[38] K. De Brabandere, B. Bolsens, J. Van den Keybus, A. Woyte, J.
and FEM. He is the founder and at present, the director of the Electrical
Driesen, R. Belmans,”A Voltage and Frequency Droop Control Method
Machines & Transformers Research Laboratory at
http://ele.aut.ac.ir/EMTRL/Homepage.htm

2008 13th International Power Electronics and Motion Control Conference (EPE-PEMC 2008) 635
Mohammad Javad Sanjari received the BSc
degree in Electrical Engineering from Amirkabir
University of Technology in 2006. Currently he
is graduate student of Power Engineering in
Amirkabir University of Technology. His
research interests are power system dynamic and
control, power system security assessment,
HVDC & FACTS devices, Distributed
Generation (DG) and application of Artificial
Intelligence in power systems.

G.B. Gharehpetian (IEEE Member) was born


in Tehran, in 1962. He received his BS and MS
degrees in electrical engineering in 1987 and
1989 from Tabriz University, Tabriz, Iran and
Amirkabir University of Technology (AUT),
Tehran, Iran, respectively, graduating with First
Class Honors. In 1989 he joined the Electrical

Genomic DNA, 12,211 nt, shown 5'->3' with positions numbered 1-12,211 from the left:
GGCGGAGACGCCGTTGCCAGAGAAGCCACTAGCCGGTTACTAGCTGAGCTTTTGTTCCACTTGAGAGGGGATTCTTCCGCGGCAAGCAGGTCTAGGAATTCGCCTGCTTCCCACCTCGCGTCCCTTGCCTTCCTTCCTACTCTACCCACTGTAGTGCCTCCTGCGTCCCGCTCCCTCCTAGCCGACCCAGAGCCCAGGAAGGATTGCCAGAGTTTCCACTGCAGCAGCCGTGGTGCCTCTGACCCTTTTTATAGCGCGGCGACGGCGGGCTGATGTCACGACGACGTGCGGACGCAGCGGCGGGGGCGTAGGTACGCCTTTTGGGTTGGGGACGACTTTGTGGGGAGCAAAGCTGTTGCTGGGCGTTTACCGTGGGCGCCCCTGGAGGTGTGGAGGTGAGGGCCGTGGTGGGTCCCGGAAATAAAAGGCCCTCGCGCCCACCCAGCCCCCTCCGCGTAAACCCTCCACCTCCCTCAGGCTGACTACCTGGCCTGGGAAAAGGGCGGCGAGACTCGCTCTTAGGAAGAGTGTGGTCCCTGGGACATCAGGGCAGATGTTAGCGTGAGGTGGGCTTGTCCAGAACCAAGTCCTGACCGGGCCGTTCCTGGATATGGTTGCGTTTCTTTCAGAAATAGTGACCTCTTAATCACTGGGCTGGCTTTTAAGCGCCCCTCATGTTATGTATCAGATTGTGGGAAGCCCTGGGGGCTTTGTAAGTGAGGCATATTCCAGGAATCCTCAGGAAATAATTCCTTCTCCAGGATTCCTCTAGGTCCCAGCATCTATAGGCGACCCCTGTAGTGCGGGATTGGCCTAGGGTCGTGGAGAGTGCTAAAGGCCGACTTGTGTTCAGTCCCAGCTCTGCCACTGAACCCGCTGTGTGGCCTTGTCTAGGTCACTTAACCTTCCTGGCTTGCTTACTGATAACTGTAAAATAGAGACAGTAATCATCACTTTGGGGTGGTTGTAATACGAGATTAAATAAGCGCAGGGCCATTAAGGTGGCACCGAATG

Engineering Department of AUT as a lecturer.
He received the Ph.D. degree in electrical
engineering from Tehran University, Tehran,
Iran, in 1996. As a Ph.D. student he has received scholarship from
DAAD (German Academic Exchange Service) from 1993 to 1996 and
he was with High Voltage Institute of RWTH Aachen, Aachen,
Germany. He held the position of Assistant Professor in AUT from
1997 to 2003, and has been Associate Professor since 2004. Dr.
Gharehpetian is a Senior Member of Iranian Association of Electrical
and Electronics Engineers (IAEEE), member of IEEE and member of
central board of IAEEE. Since 2004 he is the Editor-in-Chief of the
Journal of IAEEE. The power engineering group of AUT has been
selected as a Center of Excellence on Power Systems in Iran since
2001. He is a member of this center and since 2004 the Research
Deputy of this center. Since November 2005 he is the director of the
industrial relation office of AUT. He is the author of more than 200
journal and conference papers. His teaching and research interest
include power system and transformers transients, FACTS devices and
HVDC transmission.

636 2008 13th International Power Electronics and Motion Control Conference (EPE-PEMC 2008)